‘Barefooted and Naked’ – Hood’s Men in No Shape for Sherman

January 10, 1865 (Thursday)

John Bell Hood
John Bell Hood

What remained of John Bell Hood’s Army of Tennessee on this date while either encamped around Tupelo, Mississippi or marching toward it. While en route, they had been joined by General Richard Taylor, who saw for himself the wretched condition of things. “The army needs rest, consolidation, and reorganization,” he wrote to President Davis on the day previous. “Not a day should be lost in effecting these latter. If moved in its present condition, it will prove utterly worthless; this applies to both infantry and cavalry.”

While much of the cavalry, under Nathan Bedford Forrest, had been given leave by their commander, the infantry remained. And it was the infantry that P.G.T. Beauregard needed in Charleston, South Carolina to defend against Sherman’s obviously-coming jab northward from Savannah. “President orders that whatever troops you can spare be sent forthwith to General Hardee’s assistance,” came the message from Beauregard on that same day.

But even Taylor’s assessment of the army’s conditions could not paint so accurate a picture. For this, all one had to do was look at the troops already encamped around Tupelo. E.T. Freeman was acting inspector-general under General Samuel French, one of Hood’s corps commanders.

“We expect to go into winder quarters somewhere near here in a few days,” began Freeman. “The whole army cannot muster 5,000 effective men. Great numbers are going home every day, many never more to return, I fear. Nine-tenths of the men and line officers are barefooted and naked.”

Though Richmond certainly wished for Hood to send however many troops he could, nobody seemed to be counting on it. General D.H. Hill had been sent to Hood’s army to command wherever he was needed in the light of Hood losing so many officers. But when he arrived in Montgomery, Alabama, he was turned instead toward Charleston, ordered to report to General William Hardee. Hood was more or less being forsaken.

The focus now was upon the line of defense in South Carolina, commanded by Hardee. From Charleston, Hardee had written to President Davis on the 8th to explain his plan. He was fortifying a line along the Combahee River, throwing Lafayette McLaws’ troops well beyond it. When they retreated, they would then occupy the works. This would slow Sherman down.

Much of the effort was in and around Charleston itself, holding to the belief that this was Sherman’s next stop. James and Sullivan’s Islands were both defended, though their troops were more of the garrison variety. “Of the force above mentioned,” wrote Hardee, “McLaws’ is the only command I regard as movable. The remainder is needed for the defense of Charleston. I am acting on the defensive, and unless heavily re-enforced must continue to do so.”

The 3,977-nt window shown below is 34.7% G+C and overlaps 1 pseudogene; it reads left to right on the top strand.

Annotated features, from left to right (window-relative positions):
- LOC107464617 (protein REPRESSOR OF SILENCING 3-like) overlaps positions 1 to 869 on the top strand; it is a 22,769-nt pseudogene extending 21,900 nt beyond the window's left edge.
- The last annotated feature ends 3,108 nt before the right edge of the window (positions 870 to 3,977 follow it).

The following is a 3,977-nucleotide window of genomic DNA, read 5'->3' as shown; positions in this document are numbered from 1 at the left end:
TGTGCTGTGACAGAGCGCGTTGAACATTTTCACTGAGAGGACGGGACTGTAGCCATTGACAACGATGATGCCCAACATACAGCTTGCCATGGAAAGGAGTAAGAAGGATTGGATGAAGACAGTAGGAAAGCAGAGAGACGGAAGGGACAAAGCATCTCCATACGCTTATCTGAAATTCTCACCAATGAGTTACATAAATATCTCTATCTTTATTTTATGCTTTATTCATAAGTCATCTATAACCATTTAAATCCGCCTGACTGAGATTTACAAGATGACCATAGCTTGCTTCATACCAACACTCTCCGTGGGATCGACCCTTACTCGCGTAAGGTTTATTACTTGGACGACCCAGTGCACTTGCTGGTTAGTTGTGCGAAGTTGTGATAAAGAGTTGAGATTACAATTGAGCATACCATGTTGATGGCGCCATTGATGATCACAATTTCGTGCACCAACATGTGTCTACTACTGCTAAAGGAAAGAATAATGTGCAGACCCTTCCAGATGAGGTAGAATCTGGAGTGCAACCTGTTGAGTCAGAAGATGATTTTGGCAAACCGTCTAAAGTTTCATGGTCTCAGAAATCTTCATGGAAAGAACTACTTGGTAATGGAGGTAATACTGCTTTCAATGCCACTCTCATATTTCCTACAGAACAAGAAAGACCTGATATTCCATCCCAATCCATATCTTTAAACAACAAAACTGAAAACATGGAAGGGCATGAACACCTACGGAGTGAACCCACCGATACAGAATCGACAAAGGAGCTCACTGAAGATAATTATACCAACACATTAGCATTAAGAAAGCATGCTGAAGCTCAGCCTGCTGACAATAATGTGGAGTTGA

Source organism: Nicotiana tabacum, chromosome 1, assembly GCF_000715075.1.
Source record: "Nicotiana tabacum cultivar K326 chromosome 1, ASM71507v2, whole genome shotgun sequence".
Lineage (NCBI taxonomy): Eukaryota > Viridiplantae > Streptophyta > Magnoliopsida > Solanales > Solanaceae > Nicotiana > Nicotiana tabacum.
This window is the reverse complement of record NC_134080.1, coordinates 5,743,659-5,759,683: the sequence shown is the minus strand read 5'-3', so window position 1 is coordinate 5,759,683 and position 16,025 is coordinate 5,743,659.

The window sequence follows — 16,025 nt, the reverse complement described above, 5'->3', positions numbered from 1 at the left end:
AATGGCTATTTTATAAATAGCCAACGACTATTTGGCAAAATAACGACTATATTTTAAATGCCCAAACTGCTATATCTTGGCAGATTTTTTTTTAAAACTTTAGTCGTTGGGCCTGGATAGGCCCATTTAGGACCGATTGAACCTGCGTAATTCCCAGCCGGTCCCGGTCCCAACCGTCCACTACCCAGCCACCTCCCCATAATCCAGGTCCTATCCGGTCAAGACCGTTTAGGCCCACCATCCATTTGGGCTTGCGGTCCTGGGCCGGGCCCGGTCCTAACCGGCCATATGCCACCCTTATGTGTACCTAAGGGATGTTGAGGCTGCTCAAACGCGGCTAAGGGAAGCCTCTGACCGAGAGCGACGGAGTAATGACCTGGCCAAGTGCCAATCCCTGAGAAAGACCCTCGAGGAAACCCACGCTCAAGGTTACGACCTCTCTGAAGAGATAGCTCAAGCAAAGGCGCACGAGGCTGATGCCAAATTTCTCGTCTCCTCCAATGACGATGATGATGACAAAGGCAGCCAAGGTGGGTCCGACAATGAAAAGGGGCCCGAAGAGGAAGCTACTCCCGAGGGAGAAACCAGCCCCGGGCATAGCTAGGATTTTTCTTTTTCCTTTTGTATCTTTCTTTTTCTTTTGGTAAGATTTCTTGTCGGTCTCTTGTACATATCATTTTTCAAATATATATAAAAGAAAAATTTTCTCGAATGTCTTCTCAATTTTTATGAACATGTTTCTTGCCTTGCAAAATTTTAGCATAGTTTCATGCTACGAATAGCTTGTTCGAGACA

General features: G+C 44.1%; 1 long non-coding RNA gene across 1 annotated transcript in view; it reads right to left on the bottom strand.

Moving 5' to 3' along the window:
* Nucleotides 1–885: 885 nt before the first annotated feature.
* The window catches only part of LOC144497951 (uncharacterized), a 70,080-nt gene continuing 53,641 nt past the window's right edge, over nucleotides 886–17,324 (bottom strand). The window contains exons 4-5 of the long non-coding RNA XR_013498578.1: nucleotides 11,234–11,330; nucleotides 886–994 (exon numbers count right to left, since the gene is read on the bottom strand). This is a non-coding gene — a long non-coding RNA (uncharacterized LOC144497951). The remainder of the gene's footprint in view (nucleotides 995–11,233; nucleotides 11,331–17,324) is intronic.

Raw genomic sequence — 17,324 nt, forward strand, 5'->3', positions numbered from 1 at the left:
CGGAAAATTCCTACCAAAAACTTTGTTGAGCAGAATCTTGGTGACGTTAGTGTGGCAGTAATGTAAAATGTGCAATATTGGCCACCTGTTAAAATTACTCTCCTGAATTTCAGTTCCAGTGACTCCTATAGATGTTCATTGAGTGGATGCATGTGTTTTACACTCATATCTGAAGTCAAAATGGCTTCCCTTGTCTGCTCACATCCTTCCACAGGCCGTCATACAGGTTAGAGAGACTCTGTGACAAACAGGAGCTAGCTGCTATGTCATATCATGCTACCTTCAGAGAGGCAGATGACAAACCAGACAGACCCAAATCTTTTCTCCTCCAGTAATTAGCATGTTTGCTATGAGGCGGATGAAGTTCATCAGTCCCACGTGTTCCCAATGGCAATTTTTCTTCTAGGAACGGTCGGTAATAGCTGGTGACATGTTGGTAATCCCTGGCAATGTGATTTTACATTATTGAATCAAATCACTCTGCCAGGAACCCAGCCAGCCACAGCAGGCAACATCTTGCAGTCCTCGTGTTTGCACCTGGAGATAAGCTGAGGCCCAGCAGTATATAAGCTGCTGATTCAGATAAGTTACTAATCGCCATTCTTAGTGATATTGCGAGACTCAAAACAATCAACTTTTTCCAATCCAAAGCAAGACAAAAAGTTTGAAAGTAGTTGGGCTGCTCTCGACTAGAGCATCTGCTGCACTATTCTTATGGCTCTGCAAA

William Hardee
William Hardee

Hardee wanted 15,000 more men if Sherman should approach Charleston as he did Savannah. “If this force cannot be furnished, 5,000 regular troops will still be required for the present defensive line.” These troops, it now seemed, could not come from Hood.

“I have no reason to expect re-enforcements form Georgia other than Maj. Gen. G.W. Smith’s force of militia, now at Augusta, which is rapidly diminishing by desertion, and numbers less than 1,500 muskets. I have no information whatever from Hood, and have no reason to expect re-enforcements from that quarter.”

In all, Hardee had 3,500 regular infantry, 3,000 reserves, 1,100 militia, 6,100 cavalrymen, and around 5,000 garrison troops. Of all these, the cavalry, under Jo Wheeler, was the most promising. “It is a well organized and efficient body, “Hardee continued. “The reports of its disorganization and demoralization are without foundation, and the depredations ascribed to his command can general be traced to bands of marauders claiming to belong to it.”

“Your plan seems to me judicious and I hope may, with Divine favor, prove successful,” wrote Davis shortly following. Davis was still under the mistaken impression that Hood would “make every exertion to re-enforce you from that army as rapidly as possible.” But he also cautioned Hardee that he “must use all means to obtain men from Georgia, either reserves, militia, or recruits.”

With Sherman’s 60,000 men now simmering in Savannah, just how Hardee would have time and resources to gather force enough to stop the Federals was a guess left, as Davis implied, to Divine favor.1



  1. Sources: Official Records, Series 1, Vol. 45, Part 2, p772, 774-775; Vol. 47, Part 2, p1000m 1002-1003; In the Lion’s Mouth by Derek Smith. []

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